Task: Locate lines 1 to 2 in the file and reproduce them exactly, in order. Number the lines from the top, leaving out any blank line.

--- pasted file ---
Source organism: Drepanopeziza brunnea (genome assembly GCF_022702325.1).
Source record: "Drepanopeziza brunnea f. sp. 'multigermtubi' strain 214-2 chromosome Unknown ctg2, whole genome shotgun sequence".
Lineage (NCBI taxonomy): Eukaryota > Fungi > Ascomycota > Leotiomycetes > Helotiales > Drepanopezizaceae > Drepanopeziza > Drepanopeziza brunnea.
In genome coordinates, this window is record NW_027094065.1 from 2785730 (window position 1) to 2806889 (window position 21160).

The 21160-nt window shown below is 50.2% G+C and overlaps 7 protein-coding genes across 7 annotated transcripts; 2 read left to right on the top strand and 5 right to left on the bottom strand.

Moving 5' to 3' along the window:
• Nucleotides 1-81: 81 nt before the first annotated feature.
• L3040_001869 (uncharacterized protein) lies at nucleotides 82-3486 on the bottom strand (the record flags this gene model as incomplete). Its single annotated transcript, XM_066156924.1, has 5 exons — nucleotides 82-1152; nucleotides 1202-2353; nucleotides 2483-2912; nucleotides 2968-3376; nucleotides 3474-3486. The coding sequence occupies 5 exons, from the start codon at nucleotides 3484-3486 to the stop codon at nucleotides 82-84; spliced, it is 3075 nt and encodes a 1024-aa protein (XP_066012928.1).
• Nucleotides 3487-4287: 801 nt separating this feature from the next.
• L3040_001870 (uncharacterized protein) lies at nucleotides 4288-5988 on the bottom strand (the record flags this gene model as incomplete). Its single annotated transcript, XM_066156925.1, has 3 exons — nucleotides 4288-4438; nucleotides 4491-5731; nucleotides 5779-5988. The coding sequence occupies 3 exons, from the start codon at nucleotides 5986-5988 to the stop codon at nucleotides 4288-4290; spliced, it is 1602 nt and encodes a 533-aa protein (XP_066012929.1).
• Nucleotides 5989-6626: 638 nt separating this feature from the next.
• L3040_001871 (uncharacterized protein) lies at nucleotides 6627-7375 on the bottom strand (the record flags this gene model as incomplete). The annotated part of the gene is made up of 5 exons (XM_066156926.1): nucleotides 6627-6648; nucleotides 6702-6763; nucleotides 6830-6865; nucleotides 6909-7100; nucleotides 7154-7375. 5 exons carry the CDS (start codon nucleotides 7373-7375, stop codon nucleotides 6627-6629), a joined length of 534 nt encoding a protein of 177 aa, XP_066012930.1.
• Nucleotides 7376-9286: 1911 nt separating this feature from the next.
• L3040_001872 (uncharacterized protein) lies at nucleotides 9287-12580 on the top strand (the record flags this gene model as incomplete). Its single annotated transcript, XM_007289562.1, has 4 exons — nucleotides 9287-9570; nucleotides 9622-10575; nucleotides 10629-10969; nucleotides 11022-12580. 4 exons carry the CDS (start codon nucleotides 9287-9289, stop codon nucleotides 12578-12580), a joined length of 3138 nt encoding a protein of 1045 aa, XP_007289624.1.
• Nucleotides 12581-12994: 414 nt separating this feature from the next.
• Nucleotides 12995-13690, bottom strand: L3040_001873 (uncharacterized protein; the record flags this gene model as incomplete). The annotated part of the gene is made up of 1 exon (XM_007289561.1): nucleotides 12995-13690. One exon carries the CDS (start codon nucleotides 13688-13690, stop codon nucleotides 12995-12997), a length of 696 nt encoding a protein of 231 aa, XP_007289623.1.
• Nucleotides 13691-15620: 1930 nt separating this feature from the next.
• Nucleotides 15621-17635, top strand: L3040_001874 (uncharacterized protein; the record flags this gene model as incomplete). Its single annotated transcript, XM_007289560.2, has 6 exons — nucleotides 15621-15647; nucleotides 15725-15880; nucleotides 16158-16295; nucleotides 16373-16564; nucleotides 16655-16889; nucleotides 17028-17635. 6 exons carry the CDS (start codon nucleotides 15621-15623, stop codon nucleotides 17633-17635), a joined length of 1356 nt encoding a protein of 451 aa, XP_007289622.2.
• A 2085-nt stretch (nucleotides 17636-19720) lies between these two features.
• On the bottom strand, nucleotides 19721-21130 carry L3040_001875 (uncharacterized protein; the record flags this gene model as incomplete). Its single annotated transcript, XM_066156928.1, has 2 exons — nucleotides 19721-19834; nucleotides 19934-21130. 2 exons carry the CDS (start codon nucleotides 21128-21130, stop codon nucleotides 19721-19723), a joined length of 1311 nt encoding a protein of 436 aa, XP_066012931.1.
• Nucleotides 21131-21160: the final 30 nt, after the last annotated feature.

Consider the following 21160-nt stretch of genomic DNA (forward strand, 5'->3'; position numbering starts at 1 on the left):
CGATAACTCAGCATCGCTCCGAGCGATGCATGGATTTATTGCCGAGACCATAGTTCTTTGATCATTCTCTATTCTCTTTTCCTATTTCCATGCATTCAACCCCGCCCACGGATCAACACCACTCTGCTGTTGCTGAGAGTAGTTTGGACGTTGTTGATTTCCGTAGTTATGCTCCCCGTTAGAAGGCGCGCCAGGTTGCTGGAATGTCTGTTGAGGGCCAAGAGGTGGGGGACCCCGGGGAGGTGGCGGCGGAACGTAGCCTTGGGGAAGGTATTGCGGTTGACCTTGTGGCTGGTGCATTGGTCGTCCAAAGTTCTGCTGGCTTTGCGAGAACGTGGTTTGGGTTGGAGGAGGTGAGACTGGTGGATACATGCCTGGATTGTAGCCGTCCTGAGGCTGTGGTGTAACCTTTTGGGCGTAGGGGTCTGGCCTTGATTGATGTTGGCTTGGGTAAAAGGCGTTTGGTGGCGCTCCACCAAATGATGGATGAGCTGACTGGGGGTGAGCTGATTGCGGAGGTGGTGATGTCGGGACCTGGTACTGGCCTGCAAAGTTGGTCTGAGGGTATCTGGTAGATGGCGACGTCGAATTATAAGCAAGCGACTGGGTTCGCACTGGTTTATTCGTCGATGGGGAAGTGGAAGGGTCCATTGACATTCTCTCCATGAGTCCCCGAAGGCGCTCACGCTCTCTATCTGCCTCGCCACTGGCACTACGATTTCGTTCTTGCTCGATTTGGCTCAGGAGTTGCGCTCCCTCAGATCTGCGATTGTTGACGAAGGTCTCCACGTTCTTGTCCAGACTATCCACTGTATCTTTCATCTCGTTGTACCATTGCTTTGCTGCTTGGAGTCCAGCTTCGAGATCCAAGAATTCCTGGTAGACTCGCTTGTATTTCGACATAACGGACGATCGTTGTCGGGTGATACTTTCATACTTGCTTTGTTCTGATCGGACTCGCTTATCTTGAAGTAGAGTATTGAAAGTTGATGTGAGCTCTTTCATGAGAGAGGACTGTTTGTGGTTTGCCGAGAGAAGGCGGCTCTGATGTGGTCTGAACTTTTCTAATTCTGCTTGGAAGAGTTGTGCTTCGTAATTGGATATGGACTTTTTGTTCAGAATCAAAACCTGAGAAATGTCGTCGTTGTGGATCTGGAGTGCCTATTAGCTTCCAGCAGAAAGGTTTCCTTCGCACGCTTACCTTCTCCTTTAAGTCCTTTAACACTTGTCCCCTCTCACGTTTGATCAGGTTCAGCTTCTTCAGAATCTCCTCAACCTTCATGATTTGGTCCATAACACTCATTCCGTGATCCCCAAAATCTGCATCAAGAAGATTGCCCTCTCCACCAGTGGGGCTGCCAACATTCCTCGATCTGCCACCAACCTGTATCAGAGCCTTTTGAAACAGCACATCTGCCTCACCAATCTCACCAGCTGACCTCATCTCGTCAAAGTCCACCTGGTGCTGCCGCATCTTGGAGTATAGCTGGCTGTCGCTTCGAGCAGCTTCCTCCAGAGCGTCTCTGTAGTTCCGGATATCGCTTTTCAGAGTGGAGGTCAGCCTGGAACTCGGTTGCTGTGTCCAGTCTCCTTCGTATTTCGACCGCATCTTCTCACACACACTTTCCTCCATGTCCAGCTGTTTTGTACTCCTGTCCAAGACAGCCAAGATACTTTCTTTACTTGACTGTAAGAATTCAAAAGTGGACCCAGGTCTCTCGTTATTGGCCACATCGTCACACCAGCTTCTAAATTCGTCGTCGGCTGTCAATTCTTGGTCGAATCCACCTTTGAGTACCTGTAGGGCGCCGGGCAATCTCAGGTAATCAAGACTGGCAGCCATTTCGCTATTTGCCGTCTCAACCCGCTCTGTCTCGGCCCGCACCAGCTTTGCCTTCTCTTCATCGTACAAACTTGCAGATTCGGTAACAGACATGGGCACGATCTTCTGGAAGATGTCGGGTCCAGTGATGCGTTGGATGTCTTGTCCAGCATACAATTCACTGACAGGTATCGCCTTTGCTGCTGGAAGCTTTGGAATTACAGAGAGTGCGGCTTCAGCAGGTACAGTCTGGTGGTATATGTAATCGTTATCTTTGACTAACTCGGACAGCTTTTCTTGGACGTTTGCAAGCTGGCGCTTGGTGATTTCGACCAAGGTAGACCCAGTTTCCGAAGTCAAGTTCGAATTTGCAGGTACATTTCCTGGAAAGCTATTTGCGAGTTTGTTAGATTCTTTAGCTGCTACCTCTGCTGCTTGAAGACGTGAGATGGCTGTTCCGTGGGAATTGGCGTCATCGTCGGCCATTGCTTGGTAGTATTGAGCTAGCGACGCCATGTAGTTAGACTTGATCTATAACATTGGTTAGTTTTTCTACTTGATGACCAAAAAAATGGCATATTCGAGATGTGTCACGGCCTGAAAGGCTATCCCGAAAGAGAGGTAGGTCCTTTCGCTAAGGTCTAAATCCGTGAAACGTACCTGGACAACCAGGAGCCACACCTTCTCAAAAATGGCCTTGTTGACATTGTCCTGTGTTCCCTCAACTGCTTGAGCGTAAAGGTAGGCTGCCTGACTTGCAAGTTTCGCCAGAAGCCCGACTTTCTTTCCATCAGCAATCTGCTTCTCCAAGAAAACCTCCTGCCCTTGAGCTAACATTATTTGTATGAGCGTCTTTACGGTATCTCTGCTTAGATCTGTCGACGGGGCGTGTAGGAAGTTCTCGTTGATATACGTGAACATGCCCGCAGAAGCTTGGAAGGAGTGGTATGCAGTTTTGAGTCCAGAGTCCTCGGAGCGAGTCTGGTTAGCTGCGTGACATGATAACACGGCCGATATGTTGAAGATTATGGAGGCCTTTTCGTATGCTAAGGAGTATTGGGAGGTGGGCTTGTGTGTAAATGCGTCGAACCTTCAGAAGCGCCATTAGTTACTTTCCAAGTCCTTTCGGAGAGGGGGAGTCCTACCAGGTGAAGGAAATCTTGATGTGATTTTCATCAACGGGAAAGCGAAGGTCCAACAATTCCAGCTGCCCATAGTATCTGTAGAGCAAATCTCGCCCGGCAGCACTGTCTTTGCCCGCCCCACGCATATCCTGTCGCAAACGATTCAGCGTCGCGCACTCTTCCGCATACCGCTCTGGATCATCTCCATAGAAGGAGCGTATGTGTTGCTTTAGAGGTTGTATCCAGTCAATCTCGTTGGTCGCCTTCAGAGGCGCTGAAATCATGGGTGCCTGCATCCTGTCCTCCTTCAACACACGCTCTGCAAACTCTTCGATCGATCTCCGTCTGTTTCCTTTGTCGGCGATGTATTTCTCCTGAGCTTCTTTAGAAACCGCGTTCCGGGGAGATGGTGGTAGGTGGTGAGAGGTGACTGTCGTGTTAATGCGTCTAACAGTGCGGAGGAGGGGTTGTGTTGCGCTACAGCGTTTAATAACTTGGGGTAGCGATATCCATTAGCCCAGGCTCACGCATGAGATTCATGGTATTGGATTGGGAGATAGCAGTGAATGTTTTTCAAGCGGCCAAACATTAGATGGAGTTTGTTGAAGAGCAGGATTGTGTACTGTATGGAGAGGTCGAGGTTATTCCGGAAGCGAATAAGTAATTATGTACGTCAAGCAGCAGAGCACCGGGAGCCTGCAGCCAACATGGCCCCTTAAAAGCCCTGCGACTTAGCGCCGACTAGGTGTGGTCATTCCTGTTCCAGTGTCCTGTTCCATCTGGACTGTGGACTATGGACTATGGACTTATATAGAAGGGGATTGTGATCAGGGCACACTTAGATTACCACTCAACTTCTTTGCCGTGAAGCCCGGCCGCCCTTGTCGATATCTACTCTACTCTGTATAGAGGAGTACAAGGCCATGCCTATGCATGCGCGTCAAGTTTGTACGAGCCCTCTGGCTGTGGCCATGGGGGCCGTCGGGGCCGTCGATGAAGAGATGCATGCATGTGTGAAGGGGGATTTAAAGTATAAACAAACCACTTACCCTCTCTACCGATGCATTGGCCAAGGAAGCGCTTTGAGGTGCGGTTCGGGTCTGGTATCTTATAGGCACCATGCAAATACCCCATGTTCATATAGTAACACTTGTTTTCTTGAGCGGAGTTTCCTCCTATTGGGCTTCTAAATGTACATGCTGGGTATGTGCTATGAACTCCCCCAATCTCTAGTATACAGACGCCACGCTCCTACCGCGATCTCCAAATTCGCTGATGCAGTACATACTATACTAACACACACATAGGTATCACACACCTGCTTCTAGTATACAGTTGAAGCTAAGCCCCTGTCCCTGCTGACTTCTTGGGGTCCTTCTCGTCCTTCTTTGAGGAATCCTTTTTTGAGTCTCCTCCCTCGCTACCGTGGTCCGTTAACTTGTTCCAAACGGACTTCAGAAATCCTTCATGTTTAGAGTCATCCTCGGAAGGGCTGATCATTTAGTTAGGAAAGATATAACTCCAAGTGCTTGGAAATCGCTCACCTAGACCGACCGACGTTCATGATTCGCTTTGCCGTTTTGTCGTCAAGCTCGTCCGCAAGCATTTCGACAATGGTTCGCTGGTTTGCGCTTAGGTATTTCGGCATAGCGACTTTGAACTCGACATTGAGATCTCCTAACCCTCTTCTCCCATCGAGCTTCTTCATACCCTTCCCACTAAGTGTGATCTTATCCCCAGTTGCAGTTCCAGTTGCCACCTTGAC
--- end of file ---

Source organism: Drepanopeziza brunnea (genome assembly GCF_022702325.1).
Source record: "Drepanopeziza brunnea f. sp. 'multigermtubi' strain 214-2 chromosome Unknown ctg2, whole genome shotgun sequence".